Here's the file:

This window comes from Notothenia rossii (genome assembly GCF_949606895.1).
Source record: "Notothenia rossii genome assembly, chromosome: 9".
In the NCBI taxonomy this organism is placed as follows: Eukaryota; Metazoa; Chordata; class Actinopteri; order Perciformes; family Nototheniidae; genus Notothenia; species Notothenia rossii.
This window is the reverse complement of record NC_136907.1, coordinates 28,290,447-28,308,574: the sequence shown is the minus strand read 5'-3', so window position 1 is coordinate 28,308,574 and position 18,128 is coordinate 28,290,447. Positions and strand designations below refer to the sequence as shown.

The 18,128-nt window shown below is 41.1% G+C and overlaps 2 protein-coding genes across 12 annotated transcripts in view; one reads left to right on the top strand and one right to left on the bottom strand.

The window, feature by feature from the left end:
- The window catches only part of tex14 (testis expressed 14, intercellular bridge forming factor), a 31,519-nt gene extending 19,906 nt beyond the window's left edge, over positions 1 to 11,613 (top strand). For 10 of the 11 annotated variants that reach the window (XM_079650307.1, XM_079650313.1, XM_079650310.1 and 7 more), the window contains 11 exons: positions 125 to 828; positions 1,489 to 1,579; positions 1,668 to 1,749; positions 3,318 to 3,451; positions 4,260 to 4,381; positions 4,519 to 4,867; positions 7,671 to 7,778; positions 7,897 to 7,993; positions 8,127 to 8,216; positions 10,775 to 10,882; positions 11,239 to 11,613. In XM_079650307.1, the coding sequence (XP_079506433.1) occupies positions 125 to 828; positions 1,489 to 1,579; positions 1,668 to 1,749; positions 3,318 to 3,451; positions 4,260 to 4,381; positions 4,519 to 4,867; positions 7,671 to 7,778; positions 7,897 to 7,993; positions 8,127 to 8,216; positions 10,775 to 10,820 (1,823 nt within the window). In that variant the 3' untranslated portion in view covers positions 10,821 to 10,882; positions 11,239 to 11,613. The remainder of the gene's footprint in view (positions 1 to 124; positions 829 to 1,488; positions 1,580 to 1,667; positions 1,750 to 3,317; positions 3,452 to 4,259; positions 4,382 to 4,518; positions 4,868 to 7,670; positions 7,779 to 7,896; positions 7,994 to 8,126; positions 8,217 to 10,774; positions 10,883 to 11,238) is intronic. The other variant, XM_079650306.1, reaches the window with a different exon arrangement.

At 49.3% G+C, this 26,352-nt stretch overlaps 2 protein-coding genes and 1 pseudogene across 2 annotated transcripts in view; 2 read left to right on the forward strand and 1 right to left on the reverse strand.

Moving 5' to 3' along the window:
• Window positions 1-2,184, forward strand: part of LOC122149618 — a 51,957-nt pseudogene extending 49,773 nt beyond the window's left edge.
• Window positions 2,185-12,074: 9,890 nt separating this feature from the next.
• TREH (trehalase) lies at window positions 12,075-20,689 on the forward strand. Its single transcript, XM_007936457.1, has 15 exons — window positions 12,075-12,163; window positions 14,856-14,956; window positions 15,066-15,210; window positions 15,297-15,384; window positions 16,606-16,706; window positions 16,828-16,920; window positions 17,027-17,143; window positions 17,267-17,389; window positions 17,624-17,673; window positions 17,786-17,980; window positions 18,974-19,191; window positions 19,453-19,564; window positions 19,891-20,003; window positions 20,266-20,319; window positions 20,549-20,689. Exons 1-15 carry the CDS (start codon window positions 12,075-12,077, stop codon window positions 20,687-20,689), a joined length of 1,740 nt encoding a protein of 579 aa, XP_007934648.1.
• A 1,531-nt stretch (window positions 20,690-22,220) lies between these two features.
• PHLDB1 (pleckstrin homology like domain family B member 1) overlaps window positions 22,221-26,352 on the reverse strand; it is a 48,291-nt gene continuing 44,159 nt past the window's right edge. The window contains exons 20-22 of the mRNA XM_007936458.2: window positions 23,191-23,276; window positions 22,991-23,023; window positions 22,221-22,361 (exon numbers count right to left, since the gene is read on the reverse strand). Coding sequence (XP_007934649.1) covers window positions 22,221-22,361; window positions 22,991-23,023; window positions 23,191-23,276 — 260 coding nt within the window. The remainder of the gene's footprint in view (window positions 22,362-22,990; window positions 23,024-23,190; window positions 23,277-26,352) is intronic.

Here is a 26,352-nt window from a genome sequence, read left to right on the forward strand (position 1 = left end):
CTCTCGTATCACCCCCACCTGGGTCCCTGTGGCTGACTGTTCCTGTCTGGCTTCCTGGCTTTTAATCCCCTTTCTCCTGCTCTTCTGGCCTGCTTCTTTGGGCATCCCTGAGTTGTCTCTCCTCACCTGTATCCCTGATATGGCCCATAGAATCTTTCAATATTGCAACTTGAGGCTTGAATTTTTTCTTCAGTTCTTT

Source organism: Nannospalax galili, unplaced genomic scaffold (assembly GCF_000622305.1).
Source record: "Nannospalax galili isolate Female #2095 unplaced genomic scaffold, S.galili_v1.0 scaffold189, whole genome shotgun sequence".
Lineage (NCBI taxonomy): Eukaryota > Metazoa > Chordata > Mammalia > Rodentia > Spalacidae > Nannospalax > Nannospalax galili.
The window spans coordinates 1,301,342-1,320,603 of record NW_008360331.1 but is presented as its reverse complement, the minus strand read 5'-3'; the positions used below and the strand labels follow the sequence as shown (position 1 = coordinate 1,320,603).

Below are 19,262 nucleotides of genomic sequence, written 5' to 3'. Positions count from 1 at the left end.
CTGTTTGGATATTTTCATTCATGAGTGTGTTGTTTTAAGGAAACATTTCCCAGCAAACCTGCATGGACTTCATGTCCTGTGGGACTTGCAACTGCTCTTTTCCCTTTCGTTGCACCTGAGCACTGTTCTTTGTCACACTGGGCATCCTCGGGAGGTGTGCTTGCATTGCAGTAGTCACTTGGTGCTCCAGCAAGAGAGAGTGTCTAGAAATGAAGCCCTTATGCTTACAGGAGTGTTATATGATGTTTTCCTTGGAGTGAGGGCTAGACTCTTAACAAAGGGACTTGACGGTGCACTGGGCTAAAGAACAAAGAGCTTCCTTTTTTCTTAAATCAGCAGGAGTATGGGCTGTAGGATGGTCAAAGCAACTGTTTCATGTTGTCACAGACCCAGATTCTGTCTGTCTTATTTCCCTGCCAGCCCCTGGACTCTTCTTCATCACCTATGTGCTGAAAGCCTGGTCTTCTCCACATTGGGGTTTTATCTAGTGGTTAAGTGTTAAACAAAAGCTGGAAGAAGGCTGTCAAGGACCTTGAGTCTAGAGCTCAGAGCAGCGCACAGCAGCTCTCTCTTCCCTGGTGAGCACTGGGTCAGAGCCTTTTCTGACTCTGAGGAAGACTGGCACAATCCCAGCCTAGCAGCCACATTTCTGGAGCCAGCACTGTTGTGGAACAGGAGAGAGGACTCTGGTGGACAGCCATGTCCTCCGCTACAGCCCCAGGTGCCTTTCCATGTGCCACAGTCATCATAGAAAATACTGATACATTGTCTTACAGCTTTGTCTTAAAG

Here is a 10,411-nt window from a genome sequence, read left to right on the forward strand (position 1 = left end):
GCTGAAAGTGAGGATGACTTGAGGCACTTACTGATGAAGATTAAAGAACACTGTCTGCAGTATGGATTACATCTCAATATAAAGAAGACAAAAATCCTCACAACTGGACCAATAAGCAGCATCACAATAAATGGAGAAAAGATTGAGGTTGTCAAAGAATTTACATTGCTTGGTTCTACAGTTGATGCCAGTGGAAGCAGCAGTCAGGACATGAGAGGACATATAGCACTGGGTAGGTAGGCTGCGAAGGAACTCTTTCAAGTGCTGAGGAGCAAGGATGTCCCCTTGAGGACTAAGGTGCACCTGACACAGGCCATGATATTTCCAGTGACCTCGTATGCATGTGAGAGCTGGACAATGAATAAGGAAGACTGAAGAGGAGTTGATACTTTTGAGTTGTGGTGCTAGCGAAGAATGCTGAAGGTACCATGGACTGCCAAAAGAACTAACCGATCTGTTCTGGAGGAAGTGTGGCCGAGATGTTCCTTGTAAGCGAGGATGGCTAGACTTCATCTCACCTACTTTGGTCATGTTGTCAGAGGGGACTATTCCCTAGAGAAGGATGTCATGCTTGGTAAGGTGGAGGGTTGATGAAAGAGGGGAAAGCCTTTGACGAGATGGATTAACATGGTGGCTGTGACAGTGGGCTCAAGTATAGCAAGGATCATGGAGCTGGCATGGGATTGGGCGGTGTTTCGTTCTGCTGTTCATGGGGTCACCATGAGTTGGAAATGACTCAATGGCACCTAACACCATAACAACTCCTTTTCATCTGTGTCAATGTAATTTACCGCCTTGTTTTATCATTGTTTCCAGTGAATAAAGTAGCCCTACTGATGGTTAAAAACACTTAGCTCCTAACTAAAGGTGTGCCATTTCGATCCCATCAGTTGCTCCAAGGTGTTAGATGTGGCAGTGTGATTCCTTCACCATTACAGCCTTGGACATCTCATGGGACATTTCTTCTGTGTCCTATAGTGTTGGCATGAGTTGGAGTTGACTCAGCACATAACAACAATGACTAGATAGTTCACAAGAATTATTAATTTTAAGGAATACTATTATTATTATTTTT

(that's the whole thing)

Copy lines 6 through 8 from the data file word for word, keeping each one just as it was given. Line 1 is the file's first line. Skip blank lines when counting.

The window, feature by feature from the left end:
- The window catches only part of tex14 (testis expressed 14, intercellular bridge forming factor), a 31,519-nt gene extending 19,906 nt beyond the window's left edge, over positions 1 to 11,613 (top strand). For 10 of the 11 annotated variants that reach the window (XM_079650307.1, XM_079650313.1, XM_079650310.1 and 7 more), the window contains 11 exons: positions 125 to 828; positions 1,489 to 1,579; positions 1,668 to 1,749; positions 3,318 to 3,451; positions 4,260 to 4,381; positions 4,519 to 4,867; positions 7,671 to 7,778; positions 7,897 to 7,993; positions 8,127 to 8,216; positions 10,775 to 10,882; positions 11,239 to 11,613. In XM_079650307.1, the coding sequence (XP_079506433.1) occupies positions 125 to 828; positions 1,489 to 1,579; positions 1,668 to 1,749; positions 3,318 to 3,451; positions 4,260 to 4,381; positions 4,519 to 4,867; positions 7,671 to 7,778; positions 7,897 to 7,993; positions 8,127 to 8,216; positions 10,775 to 10,820 (1,823 nt within the window). In that variant the 3' untranslated portion in view covers positions 10,821 to 10,882; positions 11,239 to 11,613. The remainder of the gene's footprint in view (positions 1 to 124; positions 829 to 1,488; positions 1,580 to 1,667; positions 1,750 to 3,317; positions 3,452 to 4,259; positions 4,382 to 4,518; positions 4,868 to 7,670; positions 7,779 to 7,896; positions 7,994 to 8,126; positions 8,217 to 10,774; positions 10,883 to 11,238) is intronic. The other variant, XM_079650306.1, reaches the window with a different exon arrangement.

At 49.3% G+C, this 26,352-nt stretch overlaps 2 protein-coding genes and 1 pseudogene across 2 annotated transcripts in view; 2 read left to right on the forward strand and 1 right to left on the reverse strand.